As powerful as presets are there are things they just cannot do. Ah, but Photoshop can help there! You see, Photoshop can also save things for later use. We call these saved sets of steps actions. If you aren't familiar with Photoshop actions here is the briefest of explanations. Whatever you can do in Photoshop (well, almost whatever) you can save in an action. That action can be played back on another image (or thousand images). The steps are dutifully executed as if you were performing them manually.
We start in Photoshop. You can use an existing action or create one. Creating actions is beyond the scope of this article but there are a number of excellent resources on the web. Actions have been in Photoshop now for quite a few versions.
- Make a copy of the background layer
- Apply the Craquelure effect filter to the copied layer
- Change the blend mode of the copied layer to Overlay
- Save the new file
A brilliant action! (LOL) But it will serve the purpose for illustrating this.
They next step is to find a way to separate the action from Photoshop so it can be invoked independently. The way to do this is to take the action and create a droplet. A droplet is an encapsulated action which will open Photoshop and run the action. Better yet, it is simple to create.
In Photoshop, go to the File menu, choose Automate, and then Create Droplet...
There are a lot of settings in this dialog. The main items to address are (1) where to save the droplet and what to name it. For now choose your desktop since we will be moving the droplet later on. In the Play section (2) choose the set and the action. Actions can be grouped into sets so once you select the set the action dropdown will list all of the actions in that set. Lastly (3) choose the destination for the file after the action is done with it.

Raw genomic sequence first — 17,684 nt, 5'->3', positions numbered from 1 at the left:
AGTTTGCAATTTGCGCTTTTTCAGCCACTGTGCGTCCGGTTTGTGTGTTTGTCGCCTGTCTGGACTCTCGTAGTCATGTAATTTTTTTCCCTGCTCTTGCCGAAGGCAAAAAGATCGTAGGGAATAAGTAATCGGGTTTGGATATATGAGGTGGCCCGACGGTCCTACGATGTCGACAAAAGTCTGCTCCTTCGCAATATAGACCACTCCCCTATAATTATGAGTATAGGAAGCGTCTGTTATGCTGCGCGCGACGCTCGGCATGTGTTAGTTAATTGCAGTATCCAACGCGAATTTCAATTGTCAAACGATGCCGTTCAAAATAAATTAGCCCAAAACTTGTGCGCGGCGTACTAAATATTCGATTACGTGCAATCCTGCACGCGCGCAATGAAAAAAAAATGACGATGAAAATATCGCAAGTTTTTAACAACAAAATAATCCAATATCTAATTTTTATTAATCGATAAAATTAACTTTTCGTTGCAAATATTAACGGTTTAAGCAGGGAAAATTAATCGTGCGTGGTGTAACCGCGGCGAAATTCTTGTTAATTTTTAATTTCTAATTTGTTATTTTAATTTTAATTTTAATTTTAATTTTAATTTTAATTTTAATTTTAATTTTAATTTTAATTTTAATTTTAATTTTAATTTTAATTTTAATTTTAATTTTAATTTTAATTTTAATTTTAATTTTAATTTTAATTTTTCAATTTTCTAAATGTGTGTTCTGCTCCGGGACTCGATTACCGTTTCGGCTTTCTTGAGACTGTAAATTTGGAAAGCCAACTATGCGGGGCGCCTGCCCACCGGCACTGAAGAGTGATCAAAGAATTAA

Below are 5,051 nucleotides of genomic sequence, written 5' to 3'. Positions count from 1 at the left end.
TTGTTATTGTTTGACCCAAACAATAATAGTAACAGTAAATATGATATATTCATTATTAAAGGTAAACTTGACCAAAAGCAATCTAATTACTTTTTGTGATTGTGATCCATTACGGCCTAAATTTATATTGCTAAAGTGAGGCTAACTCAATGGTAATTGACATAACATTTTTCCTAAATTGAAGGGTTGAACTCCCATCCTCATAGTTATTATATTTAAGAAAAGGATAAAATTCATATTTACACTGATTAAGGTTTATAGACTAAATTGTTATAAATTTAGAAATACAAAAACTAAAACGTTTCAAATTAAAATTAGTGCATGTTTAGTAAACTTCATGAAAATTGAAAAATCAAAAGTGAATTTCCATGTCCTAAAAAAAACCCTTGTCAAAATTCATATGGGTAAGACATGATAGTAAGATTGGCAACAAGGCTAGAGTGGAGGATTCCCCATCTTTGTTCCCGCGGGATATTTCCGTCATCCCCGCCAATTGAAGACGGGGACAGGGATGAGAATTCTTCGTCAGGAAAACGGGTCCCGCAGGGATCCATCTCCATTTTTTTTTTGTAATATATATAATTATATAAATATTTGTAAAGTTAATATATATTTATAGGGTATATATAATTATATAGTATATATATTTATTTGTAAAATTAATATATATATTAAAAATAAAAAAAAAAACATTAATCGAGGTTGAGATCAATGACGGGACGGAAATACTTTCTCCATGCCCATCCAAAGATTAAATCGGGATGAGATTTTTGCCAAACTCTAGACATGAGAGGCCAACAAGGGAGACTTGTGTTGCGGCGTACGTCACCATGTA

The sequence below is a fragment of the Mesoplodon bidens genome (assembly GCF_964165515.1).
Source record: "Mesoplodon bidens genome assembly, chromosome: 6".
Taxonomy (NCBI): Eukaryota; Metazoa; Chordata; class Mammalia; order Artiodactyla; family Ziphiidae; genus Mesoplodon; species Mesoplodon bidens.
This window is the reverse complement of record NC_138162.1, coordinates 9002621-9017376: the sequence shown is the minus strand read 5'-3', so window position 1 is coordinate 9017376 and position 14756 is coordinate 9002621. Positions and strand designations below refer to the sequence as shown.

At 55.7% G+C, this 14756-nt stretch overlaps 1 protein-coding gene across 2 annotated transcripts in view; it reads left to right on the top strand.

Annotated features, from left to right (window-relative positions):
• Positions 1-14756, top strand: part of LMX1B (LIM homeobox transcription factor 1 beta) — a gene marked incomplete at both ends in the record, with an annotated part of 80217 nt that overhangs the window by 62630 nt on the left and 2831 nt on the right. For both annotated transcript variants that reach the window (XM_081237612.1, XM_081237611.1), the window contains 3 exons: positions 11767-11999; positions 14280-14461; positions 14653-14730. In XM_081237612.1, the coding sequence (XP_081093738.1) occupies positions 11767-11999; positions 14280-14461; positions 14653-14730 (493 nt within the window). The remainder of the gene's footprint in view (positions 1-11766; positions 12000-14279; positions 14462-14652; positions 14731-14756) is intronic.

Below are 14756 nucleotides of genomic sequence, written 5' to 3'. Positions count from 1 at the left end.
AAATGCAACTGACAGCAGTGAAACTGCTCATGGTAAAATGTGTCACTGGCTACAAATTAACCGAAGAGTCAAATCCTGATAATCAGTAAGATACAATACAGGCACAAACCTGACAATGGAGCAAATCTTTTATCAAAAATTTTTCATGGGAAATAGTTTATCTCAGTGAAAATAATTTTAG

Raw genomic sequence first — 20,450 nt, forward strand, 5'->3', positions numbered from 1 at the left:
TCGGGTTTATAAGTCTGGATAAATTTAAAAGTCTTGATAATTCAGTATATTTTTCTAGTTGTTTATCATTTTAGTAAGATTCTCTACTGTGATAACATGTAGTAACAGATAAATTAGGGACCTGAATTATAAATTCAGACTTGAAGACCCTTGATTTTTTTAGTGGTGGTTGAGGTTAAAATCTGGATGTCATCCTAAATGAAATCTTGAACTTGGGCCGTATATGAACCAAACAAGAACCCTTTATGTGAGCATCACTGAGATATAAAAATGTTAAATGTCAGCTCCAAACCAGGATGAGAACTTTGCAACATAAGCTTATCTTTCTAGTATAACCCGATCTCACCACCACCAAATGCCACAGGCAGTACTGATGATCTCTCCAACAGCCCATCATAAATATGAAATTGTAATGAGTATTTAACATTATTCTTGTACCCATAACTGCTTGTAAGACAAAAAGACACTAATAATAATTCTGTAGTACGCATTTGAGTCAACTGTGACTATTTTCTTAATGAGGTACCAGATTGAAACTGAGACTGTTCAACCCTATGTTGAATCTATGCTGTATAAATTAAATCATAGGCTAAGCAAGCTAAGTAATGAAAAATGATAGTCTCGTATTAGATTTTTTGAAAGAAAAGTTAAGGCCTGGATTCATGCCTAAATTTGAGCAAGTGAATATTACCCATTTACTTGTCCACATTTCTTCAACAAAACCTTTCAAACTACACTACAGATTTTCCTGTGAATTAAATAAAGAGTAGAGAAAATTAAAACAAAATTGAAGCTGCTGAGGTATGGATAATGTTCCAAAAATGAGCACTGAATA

Once you click OK the droplet will be created and dropped on your desktop (or wherever you chose to create it).
Make sure you are set to export to Hard Drive. Go to the last panel (Post-Processing) and pull down the After Export: dropdown. Choose the last entry - Go to Export Actions Folder Now. This will open Finder on a Mac or Explorer in Windows and reveal the location of Lightroom's export actions folder.
Now Lightroom knows about the droplet. To use it on a group if images, select the images in the Library module and click the Export button. After you have set up the parameters in the other panels, go to the Post-Processing panel and pull down the After Export: dropdown. Here you will see the name of the droplet (in our example it's Craquelure). Click to choose it.
Now for the fun part... click Export and lightroom will export the images you selected. Once the export is done Lightroom will hand off the exported files to the droplet. The droplet will open photoshop and run the action on each of the images. Here's an example of the before and after from our simple droplet that applies the craquelure effect filter.
This example is a very simple action. But think about how powerful this connection could be with very complicated actions you perform on a regular basis. By creating a droplet and letting Lightroom know about it you can really enhance your Lightroom/Photoshop workflow.